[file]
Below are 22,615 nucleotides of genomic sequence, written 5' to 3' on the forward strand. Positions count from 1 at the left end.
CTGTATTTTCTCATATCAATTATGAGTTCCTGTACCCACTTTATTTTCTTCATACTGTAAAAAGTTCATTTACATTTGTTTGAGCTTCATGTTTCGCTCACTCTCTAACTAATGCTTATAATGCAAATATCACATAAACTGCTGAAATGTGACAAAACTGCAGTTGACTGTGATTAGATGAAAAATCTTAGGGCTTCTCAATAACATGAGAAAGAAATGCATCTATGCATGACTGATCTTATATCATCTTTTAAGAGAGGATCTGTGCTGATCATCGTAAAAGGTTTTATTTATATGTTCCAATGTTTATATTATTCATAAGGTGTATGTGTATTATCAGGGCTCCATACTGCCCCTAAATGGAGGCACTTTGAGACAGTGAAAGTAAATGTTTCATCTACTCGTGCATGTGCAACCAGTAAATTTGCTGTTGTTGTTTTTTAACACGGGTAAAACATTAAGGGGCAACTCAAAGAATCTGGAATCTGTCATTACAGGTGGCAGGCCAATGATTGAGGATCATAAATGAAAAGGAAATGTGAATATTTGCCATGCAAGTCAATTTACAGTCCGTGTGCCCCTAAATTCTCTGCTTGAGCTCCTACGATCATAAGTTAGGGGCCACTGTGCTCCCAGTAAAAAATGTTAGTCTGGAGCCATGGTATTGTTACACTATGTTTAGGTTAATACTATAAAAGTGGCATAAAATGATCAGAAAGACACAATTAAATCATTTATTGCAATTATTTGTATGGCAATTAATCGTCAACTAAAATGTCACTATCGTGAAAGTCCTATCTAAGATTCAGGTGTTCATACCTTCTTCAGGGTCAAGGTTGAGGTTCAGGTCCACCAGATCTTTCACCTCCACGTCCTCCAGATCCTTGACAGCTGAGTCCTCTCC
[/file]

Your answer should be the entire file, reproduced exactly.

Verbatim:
Below are 22,615 nucleotides of genomic sequence, written 5' to 3' on the forward strand. Positions count from 1 at the left end.
CTGTATTTTCTCATATCAATTATGAGTTCCTGTACCCACTTTATTTTCTTCATACTGTAAAAAGTTCATTTACATTTGTTTGAGCTTCATGTTTCGCTCACTCTCTAACTAATGCTTATAATGCAAATATCACATAAACTGCTGAAATGTGACAAAACTGCAGTTGACTGTGATTAGATGAAAAATCTTAGGGCTTCTCAATAACATGAGAAAGAAATGCATCTATGCATGACTGATCTTATATCATCTTTTAAGAGAGGATCTGTGCTGATCATCGTAAAAGGTTTTATTTATATGTTCCAATGTTTATATTATTCATAAGGTGTATGTGTATTATCAGGGCTCCATACTGCCCCTAAATGGAGGCACTTTGAGACAGTGAAAGTAAATGTTTCATCTACTCGTGCATGTGCAACCAGTAAATTTGCTGTTGTTGTTTTTTAACACGGGTAAAACATTAAGGGGCAACTCAAAGAATCTGGAATCTGTCATTACAGGTGGCAGGCCAATGATTGAGGATCATAAATGAAAAGGAAATGTGAATATTTGCCATGCAAGTCAATTTACAGTCCGTGTGCCCCTAAATTCTCTGCTTGAGCTCCTACGATCATAAGTTAGGGGCCACTGTGCTCCCAGTAAAAAATGTTAGTCTGGAGCCATGGTATTGTTACACTATGTTTAGGTTAATACTATAAAAGTGGCATAAAATGATCAGAAAGACACAATTAAATCATTTATTGCAATTATTTGTATGGCAATTAATCGTCAACTAAAATGTCACTATCGTGAAAGTCCTATCTAAGATTCAGGTGTTCATACCTTCTTCAGGGTCAAGGTTGAGGTTCAGGTCCACCAGATCTTTCACCTCCACGTCCTCCAGATCCTTGACAGCTGAGTCCTCTCC